Employers under the law, and specifically the General Duty Clause, are required to provide employees with workplaces free of recognized safety hazards. This includes protecting workers from situations involving extreme heat. Employers therefore should establish a heat illness prevention program. Operations involving high air temperatures, radiant heat sources, high humidity, and strenuous physical activities in high heat situations have a high potential for causing heat-related illness. Industries including foundries, brick-firing and ceramic plants, glass product facilities, boiler operations, bakeries, laundries, mining sites, and other similar workplaces expose employees to heat hazards. Outdoor operations and work conducted in hot weather and direct sun, such as lawn mowing operations, landscaping, farm work, constructions, emergency response operations, and hazardous waste site jobs, also exposure employees to heat hazards.
Why is heat such a hazard to workers? When the air temperature is warmer than the normal body temperature, cooling of the body through sweating becomes more difficult. Sweating is effective only if the humidity level is low enough to allow evaporation, and if the fluids and salts that are lost in the sweat are adequately replaced. Thus, excessive heat exposure can cause a range of heat-related illnesses, from heat rash to heat stroke. Heat rash is skin irritation caused by sweat that does not evaporate. Heat cramps are caused by the loss of body salts and fluid during sweating. Low salt levels in muscles cause painful cramps. Heat exhaustion is the body’s response to loss of water and salt from heavy sweating. Signs include headache, nausea, dizziness, weakness, irritability, thirst, and very heavy sweating. Immediate attention should be directed to a worker suffering heat exhaustion including rest in a cool, shady area with plenty of water and cool liquids to drink. Heat stroke is the most serious form of heat-related illness. This occurs when the body is unable to regulate its core temperature. Sweating stops, the skin becomes dry, the individual may faint or become confused, or ultimately may suffer seizures. Immediate first-aid measure by medical professionals are necessary to treat heat stroke.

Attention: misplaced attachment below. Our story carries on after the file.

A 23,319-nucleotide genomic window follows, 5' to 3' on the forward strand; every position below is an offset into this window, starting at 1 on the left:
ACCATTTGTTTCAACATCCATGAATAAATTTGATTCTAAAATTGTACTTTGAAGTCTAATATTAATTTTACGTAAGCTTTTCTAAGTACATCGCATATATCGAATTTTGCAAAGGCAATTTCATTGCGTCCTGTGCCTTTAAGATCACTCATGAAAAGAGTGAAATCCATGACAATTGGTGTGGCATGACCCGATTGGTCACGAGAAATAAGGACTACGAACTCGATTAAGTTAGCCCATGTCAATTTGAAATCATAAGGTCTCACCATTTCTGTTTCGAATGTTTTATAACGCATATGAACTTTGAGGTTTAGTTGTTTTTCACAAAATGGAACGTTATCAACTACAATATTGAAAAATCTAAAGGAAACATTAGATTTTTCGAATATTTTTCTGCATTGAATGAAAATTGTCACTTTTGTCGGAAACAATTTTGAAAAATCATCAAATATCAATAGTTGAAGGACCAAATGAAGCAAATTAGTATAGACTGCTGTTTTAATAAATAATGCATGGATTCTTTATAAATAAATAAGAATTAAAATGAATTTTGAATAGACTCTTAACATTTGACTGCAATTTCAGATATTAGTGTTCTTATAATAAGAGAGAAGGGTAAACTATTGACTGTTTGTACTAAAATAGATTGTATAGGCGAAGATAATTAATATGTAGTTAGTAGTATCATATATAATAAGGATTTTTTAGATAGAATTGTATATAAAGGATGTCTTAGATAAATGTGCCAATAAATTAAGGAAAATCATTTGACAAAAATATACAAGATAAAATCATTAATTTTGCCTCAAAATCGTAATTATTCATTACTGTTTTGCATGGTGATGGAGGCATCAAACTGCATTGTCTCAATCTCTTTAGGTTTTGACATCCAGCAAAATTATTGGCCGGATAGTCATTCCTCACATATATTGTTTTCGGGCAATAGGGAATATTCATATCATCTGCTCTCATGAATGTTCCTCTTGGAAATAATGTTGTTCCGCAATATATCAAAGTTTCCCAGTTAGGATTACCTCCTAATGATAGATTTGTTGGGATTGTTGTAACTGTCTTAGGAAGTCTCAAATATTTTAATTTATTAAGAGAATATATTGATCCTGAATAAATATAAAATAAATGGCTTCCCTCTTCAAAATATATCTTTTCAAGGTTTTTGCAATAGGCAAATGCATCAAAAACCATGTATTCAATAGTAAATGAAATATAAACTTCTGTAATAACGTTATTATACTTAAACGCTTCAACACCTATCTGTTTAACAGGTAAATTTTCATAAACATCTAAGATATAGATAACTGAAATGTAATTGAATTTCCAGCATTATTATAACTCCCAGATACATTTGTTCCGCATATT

How can employers minimize and prevent the hazard of heat-related illnesses? First, employers should conduct a hazard assessment of the workplace. This is required not only under the General Duty Clause in Section 5(a)(1), but also in the Personal Protective Equipment standard at 29 CFR 1910.132. As always, after the hazard assessment is performed, engineering controls should be considered to make the work environment cooler and reduce the exposure to heat. For example, air conditioning, increased ventilation, cooling fans, reflective shields to redirect radiant heat, insulation of hot surfaces, and local exhaust ventilation at points of high heat production, are engineering controls used to reduce exposure to heat. Employers should also be aware that Sanitation standards found in multiple regulations in the Occupational Safety and Health Act require employers to provide potable drinking water that is readily accessible for employees. Beyond engineering controls, employers should develop a written heat exposure plan that includes, for example, directions specifying what to do if an employee shows signs of heat-related illness, adequate drinking water close to the work area, rotating job functions among employees to minimize overexertion and heat exposure, and procedures to assist employees with gradual exposure to heat which may include more frequent breaks during the initial period of employment. Further recommendations can be found at the OSHA website. Finally, employees should be trained regularly on the employer’s heat exposure plan.